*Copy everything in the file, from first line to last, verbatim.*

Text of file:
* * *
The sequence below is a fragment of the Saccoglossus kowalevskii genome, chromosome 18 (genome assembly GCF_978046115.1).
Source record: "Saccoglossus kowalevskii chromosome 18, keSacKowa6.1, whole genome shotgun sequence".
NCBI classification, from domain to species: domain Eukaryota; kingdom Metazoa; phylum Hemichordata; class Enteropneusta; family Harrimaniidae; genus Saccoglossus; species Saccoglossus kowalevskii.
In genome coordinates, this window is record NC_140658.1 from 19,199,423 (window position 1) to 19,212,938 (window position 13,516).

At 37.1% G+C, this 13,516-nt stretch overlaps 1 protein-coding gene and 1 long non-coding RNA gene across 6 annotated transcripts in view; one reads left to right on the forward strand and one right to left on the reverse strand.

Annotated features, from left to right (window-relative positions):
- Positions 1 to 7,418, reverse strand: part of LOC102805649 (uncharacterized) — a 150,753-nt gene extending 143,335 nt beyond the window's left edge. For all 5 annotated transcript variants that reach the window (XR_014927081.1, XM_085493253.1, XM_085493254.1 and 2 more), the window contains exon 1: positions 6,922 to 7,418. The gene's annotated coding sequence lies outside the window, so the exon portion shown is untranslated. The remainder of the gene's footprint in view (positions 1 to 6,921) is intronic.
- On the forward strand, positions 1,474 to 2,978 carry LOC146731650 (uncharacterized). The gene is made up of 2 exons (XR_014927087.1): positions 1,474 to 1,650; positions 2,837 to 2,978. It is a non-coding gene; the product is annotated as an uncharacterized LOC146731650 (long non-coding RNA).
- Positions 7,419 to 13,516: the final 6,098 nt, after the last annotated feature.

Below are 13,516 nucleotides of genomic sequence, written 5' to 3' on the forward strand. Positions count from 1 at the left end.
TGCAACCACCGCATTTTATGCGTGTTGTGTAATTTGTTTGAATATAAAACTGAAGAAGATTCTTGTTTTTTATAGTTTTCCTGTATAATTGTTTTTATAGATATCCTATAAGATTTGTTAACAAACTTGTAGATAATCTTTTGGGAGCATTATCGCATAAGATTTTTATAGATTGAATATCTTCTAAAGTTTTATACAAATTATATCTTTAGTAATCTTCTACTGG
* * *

The sequence below is a fragment of the Saccoglossus kowalevskii genome, chromosome 18 (genome assembly GCF_978046115.1).
Source record: "Saccoglossus kowalevskii chromosome 18, keSacKowa6.1, whole genome shotgun sequence".
NCBI classification, from domain to species: domain Eukaryota; kingdom Metazoa; phylum Hemichordata; class Enteropneusta; family Harrimaniidae; genus Saccoglossus; species Saccoglossus kowalevskii.
In genome coordinates, this window is record NC_140658.1 from 19,199,423 (window position 1) to 19,212,938 (window position 13,516).

At 37.1% G+C, this 13,516-nt stretch overlaps 1 protein-coding gene and 1 long non-coding RNA gene across 6 annotated transcripts in view; one reads left to right on the forward strand and one right to left on the reverse strand.

Annotated features, from left to right (window-relative positions):
- Positions 1 to 7,418, reverse strand: part of LOC102805649 (uncharacterized) — a 150,753-nt gene extending 143,335 nt beyond the window's left edge. For all 5 annotated transcript variants that reach the window (XR_014927081.1, XM_085493253.1, XM_085493254.1 and 2 more), the window contains exon 1: positions 6,922 to 7,418. The gene's annotated coding sequence lies outside the window, so the exon portion shown is untranslated. The remainder of the gene's footprint in view (positions 1 to 6,921) is intronic.
- On the forward strand, positions 1,474 to 2,978 carry LOC146731650 (uncharacterized). The gene is made up of 2 exons (XR_014927087.1): positions 1,474 to 1,650; positions 2,837 to 2,978. It is a non-coding gene; the product is annotated as an uncharacterized LOC146731650 (long non-coding RNA).
- Positions 7,419 to 13,516: the final 6,098 nt, after the last annotated feature.

Below are 13,516 nucleotides of genomic sequence, written 5' to 3' on the forward strand. Positions count from 1 at the left end.
TGCAACCACCGCATTTTATGCGTGTTGTGTAATTTGTTTGAATATAAAACTGAAGAAGATTCTTGTTTTTTATAGTTTTCCTGTATAATTGTTTTTATAGATATCCTATAAGATTTGTTAACAAACTTGTAGATAATCTTTTGGGAGCATTATCGCATAAGATTTTTATAGATTGAATATCTTCTAAAGTTTTATACAAATTATATCTTTAGTAATCTTCTACTGG